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20 December 2014 01:54 (South Africa)
Sci-Tech

Abkhazian dreams of a monkey on Mars

  • Branko Brkic
  • Sci-Tech
chimps in space

Twenty years ago an institute on the Black Sea was at the forefront of ape spaceflights. One civil war later, it wants its reputation back – can it send a monkey to Mars?

In the central courtyard of the Institute of Experimental Pathology and Therapy in Abkhazia, a breakaway state of the ex-Soviet republic of Georgia, stands a statue of a baboon. Today the figurine is surrounded by weeds and dry fountains, but it once represented the pride of Soviet science. In 1987, just as the Cold War had started to thaw out, the institute sent two rhesus monkeys, Yerosha and Dryoma, into space. The monkeys spent two weeks in orbit, more space-hours than any animal before them, and when they returned Dryoma, whose name meant “shaggy,” was given to Fidel Castro as a gift.

Now, after two decades of stagnation, the institute wants to send a monkey to Mars. According to Zurab Mikvabia, the institute’s director, preliminary discussions have been held with Russia’s Cosmonautics Academy about preparing monkeys for a simulated Mars mission – an initiative that will build on Mars-500, a joint Russian-European programme that recently saw six men spend 105 days in an isolation facility designed to replicate a Mars spaceflight (next year a more realistic 520-day project is scheduled).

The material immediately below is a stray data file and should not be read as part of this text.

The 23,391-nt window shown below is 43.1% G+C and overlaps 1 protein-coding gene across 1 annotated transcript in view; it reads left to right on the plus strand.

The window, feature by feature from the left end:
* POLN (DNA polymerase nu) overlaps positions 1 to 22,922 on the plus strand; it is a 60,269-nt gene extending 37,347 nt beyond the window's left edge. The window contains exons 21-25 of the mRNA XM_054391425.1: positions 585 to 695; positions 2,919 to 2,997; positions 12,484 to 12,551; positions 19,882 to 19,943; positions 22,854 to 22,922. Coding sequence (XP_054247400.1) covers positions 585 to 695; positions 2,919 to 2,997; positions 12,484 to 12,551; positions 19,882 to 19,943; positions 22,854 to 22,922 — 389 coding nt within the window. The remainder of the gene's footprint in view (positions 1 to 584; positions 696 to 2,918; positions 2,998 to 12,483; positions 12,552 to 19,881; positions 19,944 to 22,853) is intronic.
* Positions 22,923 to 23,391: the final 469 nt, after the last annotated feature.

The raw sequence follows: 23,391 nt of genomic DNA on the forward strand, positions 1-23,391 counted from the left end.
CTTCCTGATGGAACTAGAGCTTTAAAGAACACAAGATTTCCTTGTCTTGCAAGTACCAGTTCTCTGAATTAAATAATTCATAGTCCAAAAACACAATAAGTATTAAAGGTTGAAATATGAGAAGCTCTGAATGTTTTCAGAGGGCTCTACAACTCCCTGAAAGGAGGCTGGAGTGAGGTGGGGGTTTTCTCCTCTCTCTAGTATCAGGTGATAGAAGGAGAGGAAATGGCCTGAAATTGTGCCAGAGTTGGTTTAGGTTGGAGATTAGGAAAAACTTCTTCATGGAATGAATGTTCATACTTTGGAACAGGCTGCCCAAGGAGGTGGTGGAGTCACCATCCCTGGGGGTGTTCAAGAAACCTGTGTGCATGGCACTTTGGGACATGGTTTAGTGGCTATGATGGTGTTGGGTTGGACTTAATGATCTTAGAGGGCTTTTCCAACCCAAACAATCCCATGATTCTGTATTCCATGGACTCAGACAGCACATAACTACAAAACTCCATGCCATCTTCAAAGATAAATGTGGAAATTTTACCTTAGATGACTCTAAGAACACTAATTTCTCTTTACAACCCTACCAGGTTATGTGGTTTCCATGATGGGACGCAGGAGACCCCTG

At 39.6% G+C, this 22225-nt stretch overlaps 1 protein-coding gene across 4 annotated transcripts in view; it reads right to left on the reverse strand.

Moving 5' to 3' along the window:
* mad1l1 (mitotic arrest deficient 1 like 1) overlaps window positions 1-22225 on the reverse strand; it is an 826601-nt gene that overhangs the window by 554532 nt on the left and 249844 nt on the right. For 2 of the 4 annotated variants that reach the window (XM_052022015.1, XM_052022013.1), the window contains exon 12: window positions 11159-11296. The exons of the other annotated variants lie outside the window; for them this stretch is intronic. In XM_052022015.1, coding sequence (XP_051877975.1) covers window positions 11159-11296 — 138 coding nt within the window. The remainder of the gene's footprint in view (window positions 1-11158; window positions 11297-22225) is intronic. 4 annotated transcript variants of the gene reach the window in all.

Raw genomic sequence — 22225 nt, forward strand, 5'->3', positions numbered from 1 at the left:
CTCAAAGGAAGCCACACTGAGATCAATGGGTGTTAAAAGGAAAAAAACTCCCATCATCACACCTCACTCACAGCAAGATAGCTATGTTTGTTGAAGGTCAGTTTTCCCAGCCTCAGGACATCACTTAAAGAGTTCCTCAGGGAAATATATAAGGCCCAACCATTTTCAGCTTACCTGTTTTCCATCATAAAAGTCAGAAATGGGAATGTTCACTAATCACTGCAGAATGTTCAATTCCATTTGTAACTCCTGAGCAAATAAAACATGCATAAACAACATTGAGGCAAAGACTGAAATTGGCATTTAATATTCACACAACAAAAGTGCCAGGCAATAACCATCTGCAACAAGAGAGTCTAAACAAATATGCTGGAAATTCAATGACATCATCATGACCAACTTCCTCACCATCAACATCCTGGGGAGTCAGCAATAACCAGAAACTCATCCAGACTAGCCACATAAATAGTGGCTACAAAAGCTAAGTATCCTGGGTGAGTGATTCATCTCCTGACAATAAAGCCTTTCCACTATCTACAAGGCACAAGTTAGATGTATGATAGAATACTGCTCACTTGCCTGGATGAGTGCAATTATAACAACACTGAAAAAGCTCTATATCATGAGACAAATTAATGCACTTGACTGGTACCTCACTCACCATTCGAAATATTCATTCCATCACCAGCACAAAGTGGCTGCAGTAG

“Earlier this programme was aimed at sending cosmonauts,” said Mikvabia. “But given the length of the flight to Mars, and given the cosmic rays for which we don't have adequate protection over such a long trip, discussions have focused recently on sending an ape instead of a person.”

If Mikvabia gets his way, and one of his monkeys is locked inside a simulated spaceflight “biosphere,” there will be positive spin-offs not just for his run-down institute but for the state of Abkhazia too. After the collapse of the Soviet Union, Abkhazia fought a bloody war to free itself of Georgian control. Dozens of the institute’s monkeys were shot during the fighting, and many more were freed from their cages to run wild through the Black Sea-coast town of Sukhumi. As of 2009 only Russia, Nicaragua, Venezuela and the Pacific island nation of Nauru recognise the independence of Abkhazia, but the fond hope of its citizens is that a contribution to the Mars-500 project will change all that.

By staff writer

Read more: Physorg.com, CNet

  • Branko Brkic
  • Sci-Tech


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